Camp faculty profile: William Short

  • Short (right) with wife and fellow Interlochen Arts Camp faculty member Katherine Jordan.

Don’t let his position as principal bassoon of the Metropolitan Opera Orchestra fool you: William Short (IAC 04, 07) is still a work in progress. And he’s okay with that.

Short has fallen in love with the process of making music: the tedious, sometimes-messy business of learning, practicing, and improving. It’s what makes him a great bassoonist, and also what’s inspired him to take faculty positions at three conservatories: The Juilliard School, Manhattan School of Music, and Temple University.

Since 2016, Short, a proud Interlochen Arts Camp alumnus, has been returning to Camp as Valade Instructor of Bassoon. We sat down with him to learn more about his love of teaching, advice for students, and passion for the process of music.

Tell us about your time at Interlochen.
I love interlochen. I was here as camper in 2004, and it was definitely a turning point in my musical life. It was the first time I was exposed to what could be accomplished by kids my own age. It lit a fire in my belly that put me on a path to where I’ve been lucky to end up now.

The reason I’m back is because I love having the opportunity to teach over a span of weeks, developing relationships with students, and getting real work done. I think it’s hard to find the opportunity to do in-depth, intensive study in a camp that’s geared towards high schoolers, but it’s what I find most satisfying as a teacher and most beneficial to the students. It’s a joy to get to come back.

You’re on the faculty of three colleges in addition to teaching here at Interlochen. Why is teaching so important to you?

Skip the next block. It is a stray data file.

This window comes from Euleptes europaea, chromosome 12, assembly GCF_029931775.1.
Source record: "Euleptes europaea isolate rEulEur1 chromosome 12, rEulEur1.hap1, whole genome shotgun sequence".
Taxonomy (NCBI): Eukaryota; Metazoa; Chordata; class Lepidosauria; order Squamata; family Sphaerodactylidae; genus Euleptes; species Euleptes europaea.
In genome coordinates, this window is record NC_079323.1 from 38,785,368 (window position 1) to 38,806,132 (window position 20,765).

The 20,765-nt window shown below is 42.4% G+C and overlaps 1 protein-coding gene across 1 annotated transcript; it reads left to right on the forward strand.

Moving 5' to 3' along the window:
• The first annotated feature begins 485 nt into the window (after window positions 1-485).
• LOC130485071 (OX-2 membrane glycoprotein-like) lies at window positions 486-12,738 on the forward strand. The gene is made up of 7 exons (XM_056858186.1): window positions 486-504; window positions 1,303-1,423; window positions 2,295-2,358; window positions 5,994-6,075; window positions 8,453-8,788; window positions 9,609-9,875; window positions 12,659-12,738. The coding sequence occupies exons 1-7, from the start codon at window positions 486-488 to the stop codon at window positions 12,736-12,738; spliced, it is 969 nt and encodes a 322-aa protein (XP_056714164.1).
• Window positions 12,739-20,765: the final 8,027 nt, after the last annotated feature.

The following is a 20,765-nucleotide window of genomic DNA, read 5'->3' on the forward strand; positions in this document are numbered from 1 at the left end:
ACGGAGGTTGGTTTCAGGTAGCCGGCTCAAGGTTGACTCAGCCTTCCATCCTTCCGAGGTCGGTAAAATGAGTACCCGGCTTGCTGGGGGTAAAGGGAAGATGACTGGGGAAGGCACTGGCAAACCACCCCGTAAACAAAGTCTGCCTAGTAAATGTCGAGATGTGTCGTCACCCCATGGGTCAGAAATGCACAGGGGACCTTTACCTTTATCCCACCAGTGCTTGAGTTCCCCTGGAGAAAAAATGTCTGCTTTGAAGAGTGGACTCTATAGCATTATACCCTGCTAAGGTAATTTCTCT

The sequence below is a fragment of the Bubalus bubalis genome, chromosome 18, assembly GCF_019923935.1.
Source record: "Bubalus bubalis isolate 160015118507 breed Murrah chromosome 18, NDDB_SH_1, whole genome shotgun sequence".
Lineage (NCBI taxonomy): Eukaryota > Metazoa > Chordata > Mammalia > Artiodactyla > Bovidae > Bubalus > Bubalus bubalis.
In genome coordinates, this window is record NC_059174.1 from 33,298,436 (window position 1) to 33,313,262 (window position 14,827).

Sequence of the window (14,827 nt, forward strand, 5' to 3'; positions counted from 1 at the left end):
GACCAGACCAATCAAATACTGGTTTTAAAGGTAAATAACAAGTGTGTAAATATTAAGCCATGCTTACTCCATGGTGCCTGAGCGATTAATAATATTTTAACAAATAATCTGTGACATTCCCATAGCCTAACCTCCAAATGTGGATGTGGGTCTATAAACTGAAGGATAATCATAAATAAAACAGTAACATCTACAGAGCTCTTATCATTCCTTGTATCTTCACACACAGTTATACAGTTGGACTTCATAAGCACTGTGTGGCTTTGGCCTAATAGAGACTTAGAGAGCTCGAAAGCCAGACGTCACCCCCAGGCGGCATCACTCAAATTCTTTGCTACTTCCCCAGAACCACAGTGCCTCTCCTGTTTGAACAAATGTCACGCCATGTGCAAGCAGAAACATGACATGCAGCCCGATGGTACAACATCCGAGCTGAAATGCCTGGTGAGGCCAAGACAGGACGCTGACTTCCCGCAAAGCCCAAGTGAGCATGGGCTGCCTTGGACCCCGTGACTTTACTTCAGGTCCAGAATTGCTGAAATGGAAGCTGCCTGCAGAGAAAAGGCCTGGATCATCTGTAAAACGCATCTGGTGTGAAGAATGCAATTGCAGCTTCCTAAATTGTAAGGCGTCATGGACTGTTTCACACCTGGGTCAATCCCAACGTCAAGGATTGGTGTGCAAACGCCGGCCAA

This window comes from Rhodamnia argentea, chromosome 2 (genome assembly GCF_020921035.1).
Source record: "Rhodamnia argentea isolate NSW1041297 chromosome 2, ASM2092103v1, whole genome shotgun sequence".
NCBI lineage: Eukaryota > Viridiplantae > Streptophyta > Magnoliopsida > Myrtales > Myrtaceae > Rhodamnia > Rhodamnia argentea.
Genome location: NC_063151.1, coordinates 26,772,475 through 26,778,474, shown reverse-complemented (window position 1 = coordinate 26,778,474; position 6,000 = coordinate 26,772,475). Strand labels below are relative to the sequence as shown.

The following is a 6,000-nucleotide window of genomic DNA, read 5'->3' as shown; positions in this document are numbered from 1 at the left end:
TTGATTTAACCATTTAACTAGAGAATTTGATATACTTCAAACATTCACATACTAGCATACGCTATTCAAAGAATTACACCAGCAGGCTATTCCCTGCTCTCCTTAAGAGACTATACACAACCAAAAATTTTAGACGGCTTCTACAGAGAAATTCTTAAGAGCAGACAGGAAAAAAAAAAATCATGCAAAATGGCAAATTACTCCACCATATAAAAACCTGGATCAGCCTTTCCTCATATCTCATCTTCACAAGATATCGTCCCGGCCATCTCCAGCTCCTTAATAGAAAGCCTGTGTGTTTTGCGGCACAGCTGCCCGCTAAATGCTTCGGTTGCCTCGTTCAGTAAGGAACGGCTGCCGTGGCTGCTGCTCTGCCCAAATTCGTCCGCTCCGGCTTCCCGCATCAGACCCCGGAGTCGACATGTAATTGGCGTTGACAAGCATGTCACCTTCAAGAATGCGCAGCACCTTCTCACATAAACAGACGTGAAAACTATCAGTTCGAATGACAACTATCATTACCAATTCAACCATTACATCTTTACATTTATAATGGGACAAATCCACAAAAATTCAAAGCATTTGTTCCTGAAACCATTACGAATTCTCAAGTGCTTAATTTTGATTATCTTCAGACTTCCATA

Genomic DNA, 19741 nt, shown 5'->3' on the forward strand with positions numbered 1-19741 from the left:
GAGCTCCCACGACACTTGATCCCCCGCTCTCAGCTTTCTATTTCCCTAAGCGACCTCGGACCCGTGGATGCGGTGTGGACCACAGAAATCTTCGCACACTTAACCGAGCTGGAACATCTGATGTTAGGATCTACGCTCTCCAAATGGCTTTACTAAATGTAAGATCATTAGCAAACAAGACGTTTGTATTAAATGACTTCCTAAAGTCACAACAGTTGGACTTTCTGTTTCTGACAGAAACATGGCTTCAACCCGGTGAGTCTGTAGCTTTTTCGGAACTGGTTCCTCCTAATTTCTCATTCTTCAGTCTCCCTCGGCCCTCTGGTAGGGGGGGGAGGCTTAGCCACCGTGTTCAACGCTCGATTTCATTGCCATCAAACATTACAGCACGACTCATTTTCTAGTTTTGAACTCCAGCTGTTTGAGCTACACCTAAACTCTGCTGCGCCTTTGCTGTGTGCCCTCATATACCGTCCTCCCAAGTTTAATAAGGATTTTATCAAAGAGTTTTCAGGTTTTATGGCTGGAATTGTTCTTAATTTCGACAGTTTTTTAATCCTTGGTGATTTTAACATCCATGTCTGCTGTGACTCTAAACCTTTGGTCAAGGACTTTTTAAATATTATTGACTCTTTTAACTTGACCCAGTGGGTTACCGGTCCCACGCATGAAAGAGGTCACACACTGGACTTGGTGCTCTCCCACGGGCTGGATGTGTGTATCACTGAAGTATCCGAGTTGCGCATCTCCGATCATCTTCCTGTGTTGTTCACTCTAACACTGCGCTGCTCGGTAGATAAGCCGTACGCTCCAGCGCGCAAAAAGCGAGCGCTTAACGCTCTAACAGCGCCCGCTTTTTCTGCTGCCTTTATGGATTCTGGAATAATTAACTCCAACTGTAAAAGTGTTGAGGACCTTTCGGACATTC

I’ve known for a long time that I wanted teaching to be at least 50% of my musical activities. I find the challenge of teaching fascinating: it’s a challenge that’s equal to the challenge of performing well. When I first joined the Met, it confirmed that my favorite part of music is not performing. I know it sounds bizarre, considering that we perform about 120 times per year. I’m just fascinated by the process of music: learning, practicing, improving. Teaching brings me closest to that immersion.

What’s one piece of advice you would give to all your students?
Make more reeds! But also, the most successful students are the ones who can balance the two opposing ideas of working hard and maintaining a positive relationship with music. People who can balance the insecurity of not working hard enough with still loving what they do are the people who are most successful in music.

You have a really wonderful blog, on which you’ve grappled with some interesting topics like perfection in music and taking time away from your instrument. You also have some really great advice on dealing with failure. Could you share some of those thoughts?
One of the most destructive things that young musicians face is the perception that their idols—the musicians they look up to—are perfect, have always been perfect, and will always be perfect. If that’s the case, why would you try for a career on the same path?

When I went for my audition with the Met, one of my big goals was to come at it from a standpoint of humility. We all fail. The days when one person can win every audition are gone: There are too many players, and the process is too fair.